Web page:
running injury

How To Handle Running Injuries

Running injuries. They just plain suck. They frequently occur unexpectedly…or at a time when motivation and goals are at their best. Or when they actually sabotage your plans. I mean, who am I kidding? They enjoy doing all of those things. Nobody wants to suffer with a running injury that keeps us from doing something we enjoy on a regular basis and that keeps us happy and sane. At least I know that’s the case for me.

I have dealt with running injury off and on.

First up, the top of my foot – which I never got a clear diagnosis for but luckily felt better (although never 100%) after a couple weeks off. Then, I made it through my first marathon…only to find myself sidelined with intense pain on the side of my knee any time I tried to run in the weeks following my marathon. After all of that, I finally felt better and started to come back…just to feel my heart injured due to the consistent frustration of the previous months all compounded.

I’m finally back in my running shoes and feeling pretty good. I’m sincerely hoping to take what I have learned and avoid future problems as much as possible. I certainly learned a lot and want to be sure to log it – so hopefully it can help someone else out there and keep me accountable to not making the same mistakes twice.

Follow what fits YOUR body.

Big lesson numero uno. Training for a marathon, I thought that meant I had to run 5 days a week. Pretty much any plan I discovered had that suggested amount of running. Turns out, no good for my body. I know my body does so much better with 3 (maybe 4) days of running per week and ample strength and cross training instead. That will be my focus from here on out. Even when I train for my next marathon…which I have to admit I’m looking at this one…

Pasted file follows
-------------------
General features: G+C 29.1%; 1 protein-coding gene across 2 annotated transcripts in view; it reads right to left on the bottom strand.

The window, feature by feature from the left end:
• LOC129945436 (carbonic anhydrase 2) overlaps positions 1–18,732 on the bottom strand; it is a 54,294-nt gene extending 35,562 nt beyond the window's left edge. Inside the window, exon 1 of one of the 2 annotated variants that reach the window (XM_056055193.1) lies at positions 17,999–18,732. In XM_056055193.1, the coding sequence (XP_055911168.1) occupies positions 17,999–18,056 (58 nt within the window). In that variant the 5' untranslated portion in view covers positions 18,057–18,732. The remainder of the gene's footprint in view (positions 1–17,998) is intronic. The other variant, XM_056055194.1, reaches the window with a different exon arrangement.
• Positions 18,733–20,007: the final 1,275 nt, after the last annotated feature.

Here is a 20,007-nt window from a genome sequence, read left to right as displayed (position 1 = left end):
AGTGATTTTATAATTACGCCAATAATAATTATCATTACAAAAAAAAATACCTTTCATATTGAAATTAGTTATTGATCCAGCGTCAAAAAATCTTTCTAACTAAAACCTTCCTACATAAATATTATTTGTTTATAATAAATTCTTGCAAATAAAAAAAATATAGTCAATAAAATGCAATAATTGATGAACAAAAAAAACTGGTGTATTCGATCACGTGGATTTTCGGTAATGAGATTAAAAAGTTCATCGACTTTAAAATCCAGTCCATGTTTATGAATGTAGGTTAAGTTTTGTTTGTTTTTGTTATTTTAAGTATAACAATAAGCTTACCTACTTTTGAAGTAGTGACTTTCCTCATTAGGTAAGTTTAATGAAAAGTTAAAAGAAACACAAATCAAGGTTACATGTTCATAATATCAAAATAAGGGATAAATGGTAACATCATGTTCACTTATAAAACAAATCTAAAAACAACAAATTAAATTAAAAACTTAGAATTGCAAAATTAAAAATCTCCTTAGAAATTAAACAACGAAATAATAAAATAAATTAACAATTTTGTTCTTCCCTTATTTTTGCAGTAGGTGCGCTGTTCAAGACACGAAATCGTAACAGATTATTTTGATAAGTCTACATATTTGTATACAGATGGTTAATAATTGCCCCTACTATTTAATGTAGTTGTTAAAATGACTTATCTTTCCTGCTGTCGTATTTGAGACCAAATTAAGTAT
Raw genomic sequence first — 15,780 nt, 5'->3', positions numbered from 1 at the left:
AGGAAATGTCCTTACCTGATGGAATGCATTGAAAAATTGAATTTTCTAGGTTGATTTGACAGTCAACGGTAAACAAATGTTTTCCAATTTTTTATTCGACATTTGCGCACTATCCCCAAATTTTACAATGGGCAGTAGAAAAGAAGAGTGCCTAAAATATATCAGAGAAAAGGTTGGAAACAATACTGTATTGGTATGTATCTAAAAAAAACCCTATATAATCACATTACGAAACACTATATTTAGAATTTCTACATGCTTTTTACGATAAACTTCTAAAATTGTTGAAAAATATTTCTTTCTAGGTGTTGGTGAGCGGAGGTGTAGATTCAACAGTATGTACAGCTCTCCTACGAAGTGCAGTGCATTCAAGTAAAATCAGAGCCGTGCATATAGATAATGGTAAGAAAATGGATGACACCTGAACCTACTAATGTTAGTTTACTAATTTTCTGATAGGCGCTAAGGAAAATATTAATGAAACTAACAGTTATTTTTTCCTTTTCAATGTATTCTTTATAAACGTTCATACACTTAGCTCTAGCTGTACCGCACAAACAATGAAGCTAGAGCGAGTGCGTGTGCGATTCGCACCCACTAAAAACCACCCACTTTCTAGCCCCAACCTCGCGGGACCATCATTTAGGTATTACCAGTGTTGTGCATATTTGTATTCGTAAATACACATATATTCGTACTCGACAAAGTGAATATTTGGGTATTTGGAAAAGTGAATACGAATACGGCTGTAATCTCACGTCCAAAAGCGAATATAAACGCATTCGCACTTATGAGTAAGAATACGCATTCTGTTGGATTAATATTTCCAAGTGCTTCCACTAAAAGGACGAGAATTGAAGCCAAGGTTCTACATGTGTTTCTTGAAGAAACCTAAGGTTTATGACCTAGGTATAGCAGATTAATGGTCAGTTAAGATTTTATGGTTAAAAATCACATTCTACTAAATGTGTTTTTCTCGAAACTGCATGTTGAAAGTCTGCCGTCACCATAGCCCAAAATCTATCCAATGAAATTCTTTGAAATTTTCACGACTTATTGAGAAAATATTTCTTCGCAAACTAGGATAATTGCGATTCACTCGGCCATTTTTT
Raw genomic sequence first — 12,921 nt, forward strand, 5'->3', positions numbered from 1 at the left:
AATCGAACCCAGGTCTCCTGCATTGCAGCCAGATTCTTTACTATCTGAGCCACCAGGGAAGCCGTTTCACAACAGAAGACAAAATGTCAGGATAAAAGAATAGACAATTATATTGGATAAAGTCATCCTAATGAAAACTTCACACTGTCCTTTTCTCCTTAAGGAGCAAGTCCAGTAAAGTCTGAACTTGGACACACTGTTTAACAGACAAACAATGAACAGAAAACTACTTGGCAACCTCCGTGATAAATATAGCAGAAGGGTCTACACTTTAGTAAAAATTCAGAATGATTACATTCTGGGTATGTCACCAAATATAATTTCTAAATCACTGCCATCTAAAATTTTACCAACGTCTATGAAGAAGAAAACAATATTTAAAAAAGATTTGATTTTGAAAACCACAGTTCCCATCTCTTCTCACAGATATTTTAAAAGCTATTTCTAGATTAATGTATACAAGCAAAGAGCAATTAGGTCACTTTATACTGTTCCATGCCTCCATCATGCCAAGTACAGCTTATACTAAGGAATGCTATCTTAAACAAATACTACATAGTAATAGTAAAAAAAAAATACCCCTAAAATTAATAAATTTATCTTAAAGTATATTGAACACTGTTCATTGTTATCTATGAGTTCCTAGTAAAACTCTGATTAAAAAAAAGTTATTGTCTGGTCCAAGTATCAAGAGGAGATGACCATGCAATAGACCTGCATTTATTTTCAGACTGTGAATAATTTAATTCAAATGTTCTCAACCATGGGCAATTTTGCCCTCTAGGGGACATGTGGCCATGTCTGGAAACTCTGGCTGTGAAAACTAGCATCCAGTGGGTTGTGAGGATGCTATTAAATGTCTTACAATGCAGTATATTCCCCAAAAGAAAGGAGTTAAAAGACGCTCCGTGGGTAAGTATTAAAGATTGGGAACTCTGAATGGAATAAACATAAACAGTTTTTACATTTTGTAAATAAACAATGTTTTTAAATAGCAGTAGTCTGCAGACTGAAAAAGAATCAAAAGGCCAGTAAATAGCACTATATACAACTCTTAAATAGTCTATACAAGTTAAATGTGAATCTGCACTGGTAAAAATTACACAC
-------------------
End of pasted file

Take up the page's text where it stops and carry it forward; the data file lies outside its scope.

Read also: 5 Lessons Learned From ACL Injury

Do NOT go too fast or try too much too soon!

By not listening to what works for my body training wise, I ended up ramping up my mileage way too quickly. Go from 3 days of running to 5? Yep. Bound to happen. In the future, I will plan to not only run less days, but be very cautious in how often and by how much I increase mileage from week to week. Remember that rest/recovery/scale back weeks are your friend!

Another lesson? Running with the running group may not work so well for me. My local Running Divas group has a lot of superstar runners who log 8:30 – 9:00 minute miles on their long runs easy breezy. I would try to keep up during my training and it was too fast for my body. I would rather run alone and safely at my own pace, than risk injury. I can still catch up with them before/after runs…or on days I’m doing a shorter distance tempo run!

When you feel pain, seek help.

Thanks to the awesome Kara I found my new best friend when it comes to running pain. A local sports chiropractor has helped me so much!!!! He has miracle hands. On my initial visit, he analyzed my gait and any muscle imbalances I may have. He performed torturous techniques (like the Graston Technique or Active Release Therapy) to relieve muscular tightness and adhesion.

I may have paid good money to end up with ugly bruises, but somehow they helped immensely in the long run thanks to his professional care. I now plan to visit him at least once a month for general injury prevention.

Rest when your body tells you.